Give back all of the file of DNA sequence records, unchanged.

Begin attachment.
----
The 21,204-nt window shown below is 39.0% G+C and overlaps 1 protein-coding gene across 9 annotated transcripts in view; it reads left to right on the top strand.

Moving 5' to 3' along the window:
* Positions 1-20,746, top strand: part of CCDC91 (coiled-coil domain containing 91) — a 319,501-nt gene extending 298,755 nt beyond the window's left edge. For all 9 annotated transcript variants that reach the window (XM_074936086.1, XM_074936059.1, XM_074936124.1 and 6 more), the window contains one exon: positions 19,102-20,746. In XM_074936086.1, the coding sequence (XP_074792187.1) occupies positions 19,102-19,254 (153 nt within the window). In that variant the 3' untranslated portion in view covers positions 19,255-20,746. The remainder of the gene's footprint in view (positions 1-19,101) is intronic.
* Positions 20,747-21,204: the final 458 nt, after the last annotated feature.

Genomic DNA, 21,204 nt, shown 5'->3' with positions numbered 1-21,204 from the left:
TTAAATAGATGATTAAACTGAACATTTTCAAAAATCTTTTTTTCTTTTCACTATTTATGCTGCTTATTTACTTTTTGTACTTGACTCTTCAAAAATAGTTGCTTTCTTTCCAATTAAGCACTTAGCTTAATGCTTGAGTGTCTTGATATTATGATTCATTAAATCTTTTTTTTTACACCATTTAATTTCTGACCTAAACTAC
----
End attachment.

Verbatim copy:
The 21,204-nt window shown below is 39.0% G+C and overlaps 1 protein-coding gene across 9 annotated transcripts in view; it reads left to right on the top strand.

Moving 5' to 3' along the window:
* Positions 1-20,746, top strand: part of CCDC91 (coiled-coil domain containing 91) — a 319,501-nt gene extending 298,755 nt beyond the window's left edge. For all 9 annotated transcript variants that reach the window (XM_074936086.1, XM_074936059.1, XM_074936124.1 and 6 more), the window contains one exon: positions 19,102-20,746. In XM_074936086.1, the coding sequence (XP_074792187.1) occupies positions 19,102-19,254 (153 nt within the window). In that variant the 3' untranslated portion in view covers positions 19,255-20,746. The remainder of the gene's footprint in view (positions 1-19,101) is intronic.
* Positions 20,747-21,204: the final 458 nt, after the last annotated feature.

Genomic DNA, 21,204 nt, shown 5'->3' with positions numbered 1-21,204 from the left:
TTAAATAGATGATTAAACTGAACATTTTCAAAAATCTTTTTTTCTTTTCACTATTTATGCTGCTTATTTACTTTTTGTACTTGACTCTTCAAAAATAGTTGCTTTCTTTCCAATTAAGCACTTAGCTTAATGCTTGAGTGTCTTGATATTATGATTCATTAAATCTTTTTTTTTACACCATTTAATTTCTGACCTAAACTAC